US5884696A (en) * 1994-12-26 1999-03-23 Valeo Climatisation Heat exchanger of reduced size for heat transfer between three fluids
US6205803B1 (en) * 1996-04-26 2001-03-27 Mainstream Engineering Corporation Compact avionics-pod-cooling unit thermal control method and apparatus
US6230793B1 (en) * 1997-02-06 2001-05-15 Calsonic Kansei Corporation Integral type heat exchanger
US5974817A (en) * 1997-09-15 1999-11-02 Technotrans Ag Assembly for controlling the temperature of a fountain fluid and/or selected rollers of a printing machine
US6263960B1 (en) 1997-11-28 2001-07-24 Denso Corporation Oil cooler with cooling water side fin and oil side fin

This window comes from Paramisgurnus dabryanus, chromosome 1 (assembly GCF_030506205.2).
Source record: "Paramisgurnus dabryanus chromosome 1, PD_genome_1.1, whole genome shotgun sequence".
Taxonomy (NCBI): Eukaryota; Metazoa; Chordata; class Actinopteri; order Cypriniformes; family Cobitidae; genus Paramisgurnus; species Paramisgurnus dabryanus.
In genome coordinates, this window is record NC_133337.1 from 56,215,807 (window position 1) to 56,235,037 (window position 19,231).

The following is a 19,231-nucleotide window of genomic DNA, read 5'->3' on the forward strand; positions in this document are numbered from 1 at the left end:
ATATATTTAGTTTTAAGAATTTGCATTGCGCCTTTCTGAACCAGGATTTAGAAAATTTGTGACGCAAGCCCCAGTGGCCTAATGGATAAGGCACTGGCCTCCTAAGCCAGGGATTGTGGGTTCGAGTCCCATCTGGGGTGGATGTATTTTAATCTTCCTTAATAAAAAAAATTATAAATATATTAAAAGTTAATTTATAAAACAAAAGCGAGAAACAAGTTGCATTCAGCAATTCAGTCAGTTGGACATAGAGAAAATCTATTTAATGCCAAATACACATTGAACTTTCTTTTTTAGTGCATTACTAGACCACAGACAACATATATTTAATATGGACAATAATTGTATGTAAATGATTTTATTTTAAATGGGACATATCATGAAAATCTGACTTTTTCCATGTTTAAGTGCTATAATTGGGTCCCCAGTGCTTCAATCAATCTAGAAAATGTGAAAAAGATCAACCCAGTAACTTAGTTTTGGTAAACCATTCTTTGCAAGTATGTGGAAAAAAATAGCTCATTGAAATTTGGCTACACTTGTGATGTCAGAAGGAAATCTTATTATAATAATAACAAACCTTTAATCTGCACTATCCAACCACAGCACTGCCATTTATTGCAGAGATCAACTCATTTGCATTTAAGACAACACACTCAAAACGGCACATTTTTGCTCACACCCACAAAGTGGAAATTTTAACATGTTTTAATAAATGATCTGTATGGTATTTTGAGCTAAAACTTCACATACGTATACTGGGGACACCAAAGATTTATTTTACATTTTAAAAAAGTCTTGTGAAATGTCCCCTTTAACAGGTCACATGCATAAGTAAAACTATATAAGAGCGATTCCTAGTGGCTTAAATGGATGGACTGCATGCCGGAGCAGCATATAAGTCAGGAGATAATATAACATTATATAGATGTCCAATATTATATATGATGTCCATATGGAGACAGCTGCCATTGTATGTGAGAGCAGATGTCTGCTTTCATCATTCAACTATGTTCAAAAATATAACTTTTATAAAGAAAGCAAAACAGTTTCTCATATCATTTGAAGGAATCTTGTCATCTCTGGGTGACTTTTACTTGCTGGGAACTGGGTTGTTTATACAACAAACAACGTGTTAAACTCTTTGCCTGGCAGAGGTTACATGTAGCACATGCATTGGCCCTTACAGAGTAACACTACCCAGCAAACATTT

EP1124107A2 (en) * 2000-02-09 2001-08-16 Kabushiki Kaisha Kobe Seiko Sho (Kobe Steel Ltd.) Header for heat exchanger core
EP1124107A3 (en) * 2000-02-09 2003-01-29 Kabushiki Kaisha Kobe Seiko Sho (Kobe Steel Ltd.) Header for heat exchanger core
US6705392B2 (en) * 2001-03-05 2004-03-16 Nissan Motor Co., Ltd. Heat exchanger
US20100181053A1 (en) * 2008-10-23 2010-07-22 Linde Aktiengesellschaft Plate Heat Exchanger
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US9540962B2 (en) 2014-07-14 2017-01-10 Siemens Energy, Inc. Power plant air cooled heat exchanger or condenser with pressurized gas entrained cooling liquid mister